WASHINGTON DC (Kurdistan 24) – US Vice-President strongly criticized Iranian-backed militias in Iraq for their treatment of Christians and Yezidis.
Speaking on Monday in New York, on the sidelines of the opening of the UN General Assembly, Pence said, “In Iraq, Iran-backed militias terrorize Christians and Yezidis, who were nearly wiped out by ISIS’s recent campaign of genocide.”
A major problem for Internally Displaced Persons (IDPs) from northern Iraq who are still living in camps, despite the territorial defeat of the so-called Islamic State, is the presence of Iranian-backed militias in their home areas.
As Delovan Barwari, US representative of the Barzani Charity Foundation, recently told Kurdistan 24, the biggest obstacle to the return of the 765,000 IDPs now in the Kurdistan Region is the lack of security in their places of origin.
That includes some 238,000 Yezidis and 56,000 Christians.
In the Yezidi areas, control is exercised by the Iranian-backed militias, known as the Hashd al-Shaabi or Popular Mobilization Forces (PMF), and “elements of the PKK (Kurdistan Workers’ Party), along with Yezidi militias supported by them,” Barwari explained.
“The Christian situation in the Nineveh Plains is not much better than Sinjar,” Barwari added. “Although some people have returned, the vast majority still live in the Kurdistan Region.”
Two rogue militias are responsible for the insecurity in the Nineveh Plains, Barwari stated: the Liwa al-Shabak and the Katai’ib Babiliyun.
The US sanctioned both militias in July, but the effect of the sanctions is unclear.
At that time, Bayan Sami Rahman, Representative of the Kurdistan Regional Government (KRG) in Washington, told Kurdistan 24 that neither the Nineveh Plains, nor Sinjar, were under the control of the Peshmerga or the Iraqi federal government. That makes the most necessary and basic tasks to prepare for the return of displaced populations—like clearing IEDs and rebuilding infrastructure—very difficult.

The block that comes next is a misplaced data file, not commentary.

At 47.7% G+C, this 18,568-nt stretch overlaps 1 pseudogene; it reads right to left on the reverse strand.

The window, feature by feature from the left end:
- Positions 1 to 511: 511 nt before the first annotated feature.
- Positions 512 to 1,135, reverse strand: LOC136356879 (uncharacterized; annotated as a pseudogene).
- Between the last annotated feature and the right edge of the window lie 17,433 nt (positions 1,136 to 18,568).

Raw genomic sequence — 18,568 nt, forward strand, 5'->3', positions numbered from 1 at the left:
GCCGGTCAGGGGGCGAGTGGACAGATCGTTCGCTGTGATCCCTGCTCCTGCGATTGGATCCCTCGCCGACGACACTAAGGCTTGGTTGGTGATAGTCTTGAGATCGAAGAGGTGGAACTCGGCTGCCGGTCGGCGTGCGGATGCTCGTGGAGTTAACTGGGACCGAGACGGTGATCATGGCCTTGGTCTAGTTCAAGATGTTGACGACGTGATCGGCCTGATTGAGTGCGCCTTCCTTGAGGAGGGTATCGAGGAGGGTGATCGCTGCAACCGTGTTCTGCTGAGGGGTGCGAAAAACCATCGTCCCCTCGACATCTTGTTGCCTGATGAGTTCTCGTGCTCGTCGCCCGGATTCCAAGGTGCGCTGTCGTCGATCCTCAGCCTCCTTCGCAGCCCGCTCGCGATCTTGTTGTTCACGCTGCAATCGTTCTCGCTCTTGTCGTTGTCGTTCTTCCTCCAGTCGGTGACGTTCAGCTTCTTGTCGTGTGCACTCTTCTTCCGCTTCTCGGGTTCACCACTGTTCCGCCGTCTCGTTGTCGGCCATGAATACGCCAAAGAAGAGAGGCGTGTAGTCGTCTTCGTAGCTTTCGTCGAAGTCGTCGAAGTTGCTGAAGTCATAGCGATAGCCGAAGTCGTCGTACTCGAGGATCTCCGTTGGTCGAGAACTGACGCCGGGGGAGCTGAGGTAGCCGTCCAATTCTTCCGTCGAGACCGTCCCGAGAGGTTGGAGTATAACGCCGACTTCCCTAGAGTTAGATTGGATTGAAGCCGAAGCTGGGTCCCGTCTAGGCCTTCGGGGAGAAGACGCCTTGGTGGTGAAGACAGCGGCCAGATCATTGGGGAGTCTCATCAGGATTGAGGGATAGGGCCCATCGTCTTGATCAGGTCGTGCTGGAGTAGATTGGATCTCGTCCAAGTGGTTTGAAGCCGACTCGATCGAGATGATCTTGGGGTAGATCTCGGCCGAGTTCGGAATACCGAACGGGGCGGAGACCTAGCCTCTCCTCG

“I know that there are many people who are calling for the KRG and the Government of Iraq to just sit down and deal with it,” she explained, so the IDPs can go home. But “if it were that simple, of course, we would have done it.”
Paul Davis, a former Pentagon analyst and currently an instructor at The Institute of World Politics, welcomed Pence’s remarks.
“Pence has said that before,” Davis told Kurdistan 24, “but it’s important that he say it again.”
“Some people want to blame the KRG for the large number of Iraqis who remain displaced and in camps,” he said. “But that’s wrong.”
“The KRG has done more than any other local party to take care of IDPs and refugees, including religious minorities,” Davis continued. “The real problem is a lack of security, so they are afraid to go back.”
Pence spoke to introduce US President Donald Trump at an event on religious freedom on the sidelines of the opening of the UN General Assembly.
As Trump noted, it was the first such event of its kind. “It’s a true honor to be the first President of the United States to host a meeting at the United Nations on religious freedom,” he said, as he began his remarks, which could be summarized in one statement from his speech: “Today, with one clear voice, the United States of America calls upon the nations of the world to end religious persecution.”
In the course of his talk, Trump noted the presence of Franklin Graham in the audience, who has “been so instrumental in everything we’re doing.”
Graham runs a Christian charity, Samaritan’s Purse, in Iraq and Syria. Graham is a regular visitor to the Kurdistan Region and has great sympathies for Kurdish aspirations.
The Kurdish people “have been true friends to the United States,” Graham wrote on his facebook page some two years ago, at the time of the Kurdistan independence referendum.
“They welcomed our military. They also welcome Christians and Yezidis and other minorities and give them freedom to worship,” he noted.
“Christians have had to flee from all other areas of Iraq,” except for Kurdistan, Graham stated then.